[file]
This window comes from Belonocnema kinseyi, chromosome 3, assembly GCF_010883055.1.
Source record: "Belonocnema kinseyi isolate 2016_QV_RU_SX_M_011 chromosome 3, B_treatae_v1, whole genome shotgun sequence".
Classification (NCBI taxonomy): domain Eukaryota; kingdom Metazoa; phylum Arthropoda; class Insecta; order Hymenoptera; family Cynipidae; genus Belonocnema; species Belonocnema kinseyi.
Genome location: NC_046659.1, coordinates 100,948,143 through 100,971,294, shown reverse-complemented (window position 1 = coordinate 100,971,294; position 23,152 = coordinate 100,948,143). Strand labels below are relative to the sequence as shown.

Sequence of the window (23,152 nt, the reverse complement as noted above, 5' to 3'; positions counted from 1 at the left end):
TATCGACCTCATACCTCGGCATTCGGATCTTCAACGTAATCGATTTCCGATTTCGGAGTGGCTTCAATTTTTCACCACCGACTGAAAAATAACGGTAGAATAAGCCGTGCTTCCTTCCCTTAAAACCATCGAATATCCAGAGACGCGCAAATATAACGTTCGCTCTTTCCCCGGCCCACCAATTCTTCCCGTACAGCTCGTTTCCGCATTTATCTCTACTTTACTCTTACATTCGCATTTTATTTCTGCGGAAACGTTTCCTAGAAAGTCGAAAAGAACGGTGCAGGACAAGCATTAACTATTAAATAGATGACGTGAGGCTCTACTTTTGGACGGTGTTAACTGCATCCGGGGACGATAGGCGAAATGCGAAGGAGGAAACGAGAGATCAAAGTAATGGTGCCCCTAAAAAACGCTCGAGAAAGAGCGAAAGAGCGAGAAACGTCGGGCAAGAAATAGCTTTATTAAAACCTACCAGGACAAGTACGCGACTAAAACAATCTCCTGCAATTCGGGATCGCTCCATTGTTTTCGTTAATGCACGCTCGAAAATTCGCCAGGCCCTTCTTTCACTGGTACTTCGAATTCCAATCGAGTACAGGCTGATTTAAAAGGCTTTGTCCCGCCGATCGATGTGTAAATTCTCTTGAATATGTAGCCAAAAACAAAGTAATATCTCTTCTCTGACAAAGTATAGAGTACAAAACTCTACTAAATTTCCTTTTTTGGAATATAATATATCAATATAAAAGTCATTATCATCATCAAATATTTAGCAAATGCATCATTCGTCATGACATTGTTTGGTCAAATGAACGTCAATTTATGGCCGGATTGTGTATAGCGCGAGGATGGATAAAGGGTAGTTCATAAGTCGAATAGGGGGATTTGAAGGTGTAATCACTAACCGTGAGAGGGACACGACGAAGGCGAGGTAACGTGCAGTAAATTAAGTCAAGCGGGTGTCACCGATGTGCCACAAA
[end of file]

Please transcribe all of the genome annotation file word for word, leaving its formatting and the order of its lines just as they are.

This window comes from Belonocnema kinseyi, chromosome 3, assembly GCF_010883055.1.
Source record: "Belonocnema kinseyi isolate 2016_QV_RU_SX_M_011 chromosome 3, B_treatae_v1, whole genome shotgun sequence".
Classification (NCBI taxonomy): domain Eukaryota; kingdom Metazoa; phylum Arthropoda; class Insecta; order Hymenoptera; family Cynipidae; genus Belonocnema; species Belonocnema kinseyi.
Genome location: NC_046659.1, coordinates 100,948,143 through 100,971,294, shown reverse-complemented (window position 1 = coordinate 100,971,294; position 23,152 = coordinate 100,948,143). Strand labels below are relative to the sequence as shown.

Sequence of the window (23,152 nt, the reverse complement as noted above, 5' to 3'; positions counted from 1 at the left end):
TATCGACCTCATACCTCGGCATTCGGATCTTCAACGTAATCGATTTCCGATTTCGGAGTGGCTTCAATTTTTCACCACCGACTGAAAAATAACGGTAGAATAAGCCGTGCTTCCTTCCCTTAAAACCATCGAATATCCAGAGACGCGCAAATATAACGTTCGCTCTTTCCCCGGCCCACCAATTCTTCCCGTACAGCTCGTTTCCGCATTTATCTCTACTTTACTCTTACATTCGCATTTTATTTCTGCGGAAACGTTTCCTAGAAAGTCGAAAAGAACGGTGCAGGACAAGCATTAACTATTAAATAGATGACGTGAGGCTCTACTTTTGGACGGTGTTAACTGCATCCGGGGACGATAGGCGAAATGCGAAGGAGGAAACGAGAGATCAAAGTAATGGTGCCCCTAAAAAACGCTCGAGAAAGAGCGAAAGAGCGAGAAACGTCGGGCAAGAAATAGCTTTATTAAAACCTACCAGGACAAGTACGCGACTAAAACAATCTCCTGCAATTCGGGATCGCTCCATTGTTTTCGTTAATGCACGCTCGAAAATTCGCCAGGCCCTTCTTTCACTGGTACTTCGAATTCCAATCGAGTACAGGCTGATTTAAAAGGCTTTGTCCCGCCGATCGATGTGTAAATTCTCTTGAATATGTAGCCAAAAACAAAGTAATATCTCTTCTCTGACAAAGTATAGAGTACAAAACTCTACTAAATTTCCTTTTTTGGAATATAATATATCAATATAAAAGTCATTATCATCATCAAATATTTAGCAAATGCATCATTCGTCATGACATTGTTTGGTCAAATGAACGTCAATTTATGGCCGGATTGTGTATAGCGCGAGGATGGATAAAGGGTAGTTCATAAGTCGAATAGGGGGATTTGAAGGTGTAATCACTAACCGTGAGAGGGACACGACGAAGGCGAGGTAACGTGCAGTAAATTAAGTCAAGCGGGTGTCACCGATGTGCCACAAA